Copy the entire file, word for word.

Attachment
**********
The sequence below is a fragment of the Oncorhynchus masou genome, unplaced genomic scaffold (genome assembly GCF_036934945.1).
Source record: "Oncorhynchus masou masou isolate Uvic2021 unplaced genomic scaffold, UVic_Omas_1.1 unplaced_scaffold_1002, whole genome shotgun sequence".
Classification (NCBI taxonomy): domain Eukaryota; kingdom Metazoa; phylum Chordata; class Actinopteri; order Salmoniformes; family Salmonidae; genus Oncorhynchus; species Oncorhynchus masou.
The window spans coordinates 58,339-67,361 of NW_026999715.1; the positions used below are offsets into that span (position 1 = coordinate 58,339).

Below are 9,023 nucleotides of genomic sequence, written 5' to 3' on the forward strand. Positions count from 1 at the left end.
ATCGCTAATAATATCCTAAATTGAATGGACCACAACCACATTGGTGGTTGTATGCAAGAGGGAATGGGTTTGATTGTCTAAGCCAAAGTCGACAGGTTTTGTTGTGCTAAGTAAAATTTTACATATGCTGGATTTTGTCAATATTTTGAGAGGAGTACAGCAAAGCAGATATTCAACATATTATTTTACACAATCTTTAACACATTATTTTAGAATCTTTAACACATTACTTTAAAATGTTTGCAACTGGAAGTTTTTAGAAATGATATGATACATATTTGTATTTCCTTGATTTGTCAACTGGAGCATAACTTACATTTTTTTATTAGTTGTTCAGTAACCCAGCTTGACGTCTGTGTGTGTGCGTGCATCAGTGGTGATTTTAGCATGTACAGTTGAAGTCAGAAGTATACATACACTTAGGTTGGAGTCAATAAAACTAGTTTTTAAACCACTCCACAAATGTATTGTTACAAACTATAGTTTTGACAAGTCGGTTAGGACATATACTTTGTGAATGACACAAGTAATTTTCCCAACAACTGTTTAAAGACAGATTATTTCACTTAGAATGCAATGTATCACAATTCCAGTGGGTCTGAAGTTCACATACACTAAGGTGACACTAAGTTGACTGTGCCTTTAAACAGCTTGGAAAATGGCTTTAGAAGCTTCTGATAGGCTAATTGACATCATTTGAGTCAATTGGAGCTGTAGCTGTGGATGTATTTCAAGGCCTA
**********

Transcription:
The sequence below is a fragment of the Oncorhynchus masou genome, unplaced genomic scaffold (genome assembly GCF_036934945.1).
Source record: "Oncorhynchus masou masou isolate Uvic2021 unplaced genomic scaffold, UVic_Omas_1.1 unplaced_scaffold_1002, whole genome shotgun sequence".
Classification (NCBI taxonomy): domain Eukaryota; kingdom Metazoa; phylum Chordata; class Actinopteri; order Salmoniformes; family Salmonidae; genus Oncorhynchus; species Oncorhynchus masou.
The window spans coordinates 58,339-67,361 of NW_026999715.1; the positions used below are offsets into that span (position 1 = coordinate 58,339).

Below are 9,023 nucleotides of genomic sequence, written 5' to 3' on the forward strand. Positions count from 1 at the left end.
ATCGCTAATAATATCCTAAATTGAATGGACCACAACCACATTGGTGGTTGTATGCAAGAGGGAATGGGTTTGATTGTCTAAGCCAAAGTCGACAGGTTTTGTTGTGCTAAGTAAAATTTTACATATGCTGGATTTTGTCAATATTTTGAGAGGAGTACAGCAAAGCAGATATTCAACATATTATTTTACACAATCTTTAACACATTATTTTAGAATCTTTAACACATTACTTTAAAATGTTTGCAACTGGAAGTTTTTAGAAATGATATGATACATATTTGTATTTCCTTGATTTGTCAACTGGAGCATAACTTACATTTTTTTATTAGTTGTTCAGTAACCCAGCTTGACGTCTGTGTGTGTGCGTGCATCAGTGGTGATTTTAGCATGTACAGTTGAAGTCAGAAGTATACATACACTTAGGTTGGAGTCAATAAAACTAGTTTTTAAACCACTCCACAAATGTATTGTTACAAACTATAGTTTTGACAAGTCGGTTAGGACATATACTTTGTGAATGACACAAGTAATTTTCCCAACAACTGTTTAAAGACAGATTATTTCACTTAGAATGCAATGTATCACAATTCCAGTGGGTCTGAAGTTCACATACACTAAGGTGACACTAAGTTGACTGTGCCTTTAAACAGCTTGGAAAATGGCTTTAGAAGCTTCTGATAGGCTAATTGACATCATTTGAGTCAATTGGAGCTGTAGCTGTGGATGTATTTCAAGGCCTA